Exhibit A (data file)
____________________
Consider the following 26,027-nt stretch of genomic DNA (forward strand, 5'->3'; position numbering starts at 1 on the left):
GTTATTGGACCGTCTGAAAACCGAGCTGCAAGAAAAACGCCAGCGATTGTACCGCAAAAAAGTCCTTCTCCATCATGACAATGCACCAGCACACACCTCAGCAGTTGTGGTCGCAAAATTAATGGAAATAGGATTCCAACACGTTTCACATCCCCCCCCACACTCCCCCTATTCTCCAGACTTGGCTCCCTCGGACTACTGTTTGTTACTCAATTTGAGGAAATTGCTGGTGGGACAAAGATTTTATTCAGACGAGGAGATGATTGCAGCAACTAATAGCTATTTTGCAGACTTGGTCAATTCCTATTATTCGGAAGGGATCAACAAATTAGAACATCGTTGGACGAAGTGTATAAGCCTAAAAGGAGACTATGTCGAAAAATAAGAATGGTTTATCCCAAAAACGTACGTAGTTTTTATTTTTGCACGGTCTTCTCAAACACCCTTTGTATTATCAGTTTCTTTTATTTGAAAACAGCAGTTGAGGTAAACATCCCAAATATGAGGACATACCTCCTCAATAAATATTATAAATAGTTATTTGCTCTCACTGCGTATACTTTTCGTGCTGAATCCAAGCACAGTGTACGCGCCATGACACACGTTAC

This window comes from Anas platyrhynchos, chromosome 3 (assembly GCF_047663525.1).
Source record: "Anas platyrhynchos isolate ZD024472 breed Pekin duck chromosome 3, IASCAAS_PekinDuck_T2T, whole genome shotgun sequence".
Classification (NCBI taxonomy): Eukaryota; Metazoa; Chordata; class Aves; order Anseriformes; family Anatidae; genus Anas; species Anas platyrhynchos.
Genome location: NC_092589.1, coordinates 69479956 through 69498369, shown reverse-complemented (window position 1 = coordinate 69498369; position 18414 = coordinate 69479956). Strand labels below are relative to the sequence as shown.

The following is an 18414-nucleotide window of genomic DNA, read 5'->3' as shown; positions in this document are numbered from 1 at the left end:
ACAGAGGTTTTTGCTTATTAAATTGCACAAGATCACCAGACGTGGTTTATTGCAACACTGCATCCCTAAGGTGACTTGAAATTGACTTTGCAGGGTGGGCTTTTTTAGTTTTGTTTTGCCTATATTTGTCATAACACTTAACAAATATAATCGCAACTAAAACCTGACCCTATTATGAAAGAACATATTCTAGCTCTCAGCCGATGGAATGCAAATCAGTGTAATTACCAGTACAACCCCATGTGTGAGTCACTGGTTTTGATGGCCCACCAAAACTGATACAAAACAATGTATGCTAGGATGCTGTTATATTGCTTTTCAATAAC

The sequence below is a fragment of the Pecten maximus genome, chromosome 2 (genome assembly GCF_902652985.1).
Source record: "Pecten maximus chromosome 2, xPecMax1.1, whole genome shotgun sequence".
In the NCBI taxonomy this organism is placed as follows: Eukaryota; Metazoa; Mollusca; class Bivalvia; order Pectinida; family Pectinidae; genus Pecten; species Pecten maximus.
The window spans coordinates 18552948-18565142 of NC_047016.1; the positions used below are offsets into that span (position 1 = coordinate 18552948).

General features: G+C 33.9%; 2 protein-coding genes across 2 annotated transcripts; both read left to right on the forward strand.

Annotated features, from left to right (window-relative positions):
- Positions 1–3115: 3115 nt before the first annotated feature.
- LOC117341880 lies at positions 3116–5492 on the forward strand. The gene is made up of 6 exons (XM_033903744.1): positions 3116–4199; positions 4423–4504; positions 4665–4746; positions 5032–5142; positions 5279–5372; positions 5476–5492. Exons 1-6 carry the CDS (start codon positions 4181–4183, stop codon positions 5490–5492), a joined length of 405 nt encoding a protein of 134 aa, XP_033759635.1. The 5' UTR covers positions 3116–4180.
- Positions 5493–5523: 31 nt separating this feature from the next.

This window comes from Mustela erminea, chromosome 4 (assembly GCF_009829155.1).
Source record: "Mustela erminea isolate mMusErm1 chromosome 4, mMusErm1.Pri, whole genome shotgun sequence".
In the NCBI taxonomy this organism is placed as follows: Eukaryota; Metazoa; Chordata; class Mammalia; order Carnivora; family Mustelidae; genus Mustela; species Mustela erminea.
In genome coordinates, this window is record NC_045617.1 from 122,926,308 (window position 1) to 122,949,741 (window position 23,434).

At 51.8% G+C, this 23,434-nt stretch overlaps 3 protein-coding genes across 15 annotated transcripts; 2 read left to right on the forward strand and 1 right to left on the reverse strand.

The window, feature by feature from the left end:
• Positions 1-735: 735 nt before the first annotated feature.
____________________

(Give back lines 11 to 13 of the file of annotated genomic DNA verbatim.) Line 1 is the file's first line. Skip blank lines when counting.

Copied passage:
In the NCBI taxonomy this organism is placed as follows: Eukaryota; Metazoa; Mollusca; class Bivalvia; order Pectinida; family Pectinidae; genus Pecten; species Pecten maximus.
The window spans coordinates 18552948-18565142 of NC_047016.1; the positions used below are offsets into that span (position 1 = coordinate 18552948).

General features: G+C 33.9%; 2 protein-coding genes across 2 annotated transcripts; both read left to right on the forward strand.